Russia considers using oil field by-products for ‘hybrid modules’ of Bitcoin mining

Russia considers using oil field by-products for ‘hybrid modules’ of Bitcoin mining

The exodus of Bitcoin miners from Chinese mining hotbeds has left a vacuum that many global players are scrambling to fill. It was recently noted that most of the lost hash power has been restored, thanks to renewed operations in North America.

However, other miners are looking to shift base to regions closer to China, such as Kazakhstan and Russia. Moreover, Russia seems to be all in for it, as the government is considering a Bitcoin mining project that would use associated petroleum gas.

Local news outlet, Kommersant reported earlier today, that the Russian deputy minister of Industry and Trade, Vasiliy Shpak, had filed a proposal with the Russian central bank and the Ministry of Digital Development. It was filed last month to use by-products from the country’s expansive oil fields to mine cryptocurrencies.

The initiative had reportedly originated from local oil and gas companies, and Shpak has seemed to gain the government’s feedback on the same through his proposal. The by-product in question is associated gas, which has been exclusively mentioned by the firms as the energy source which would power nearby data centers for Bitcoin mining.

Associated gas is a byproduct of oil drilling, and is often wasted through gas flaring where it is just burned off in the absence of proper gas infrastructure. This has been a point of contention for the Russian government, which is increasing its efforts to cut off emissions that gas flaring causes.

Shpak noted in the letter that instead of burning off this excess gas, its usage efficiency in thermal power generation can be improved through “hybrid modules of digital currency extraction.”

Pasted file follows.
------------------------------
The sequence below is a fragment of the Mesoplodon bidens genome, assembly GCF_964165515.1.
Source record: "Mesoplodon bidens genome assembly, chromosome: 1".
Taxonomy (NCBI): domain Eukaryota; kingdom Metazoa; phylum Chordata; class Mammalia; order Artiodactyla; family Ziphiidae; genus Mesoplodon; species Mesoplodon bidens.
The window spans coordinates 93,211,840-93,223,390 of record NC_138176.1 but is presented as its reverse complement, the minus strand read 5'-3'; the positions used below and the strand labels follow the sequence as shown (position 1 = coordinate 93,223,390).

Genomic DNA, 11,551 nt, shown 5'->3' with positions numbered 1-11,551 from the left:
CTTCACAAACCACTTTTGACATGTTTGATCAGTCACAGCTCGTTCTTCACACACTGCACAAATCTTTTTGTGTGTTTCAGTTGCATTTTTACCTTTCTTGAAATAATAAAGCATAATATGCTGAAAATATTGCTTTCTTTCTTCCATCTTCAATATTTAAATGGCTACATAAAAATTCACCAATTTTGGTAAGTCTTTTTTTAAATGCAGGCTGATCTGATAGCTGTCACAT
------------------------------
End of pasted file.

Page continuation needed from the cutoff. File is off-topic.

The Kommersant report further stated that the proposed project would also involve “one of Russia’s largest oil companies” which is struggling to expand its current BTC mining throughput because of lack of regulatory clarity.

Natural gas flaring is also carried out in American oil fields, and miners there are now reportedly striking deals with oil drillers to gain access to this by-product. Utilizing this natural gas for mining is a win-win for everyone involved, including the Earth which is saved from its harmful emissions. US Senator Ted Cruz recently said that there is an “enormous opportunity for Bitcoin […] to capture that gas instead of wasting it.”

The news of this proposal has come close on the heels of recent reports suggesting a softening Russian stance towards cryptocurrencies. Just last week, Russian President Vladimir Putin while stating that crypto can “exist as a means of payment,” also touched upon mining. He said,

“But in order to make cryptocurrency, it demands tonnes of energy. And so far we must use traditional hydrocarbons.”

Russia currently has the third-highest BTC mining output globally, constituting over 11.23% of the average global monthly hash rate as of August 2021. This is mostly because of the cheap electricity and cold climate that can be found in several Russian regions.

Interestingly, due to increased strains on power grids, Russian miners will reportedly be exempted from the preferential electricity tariffs enjoyed by households, leading them to pay more for their mining activities.

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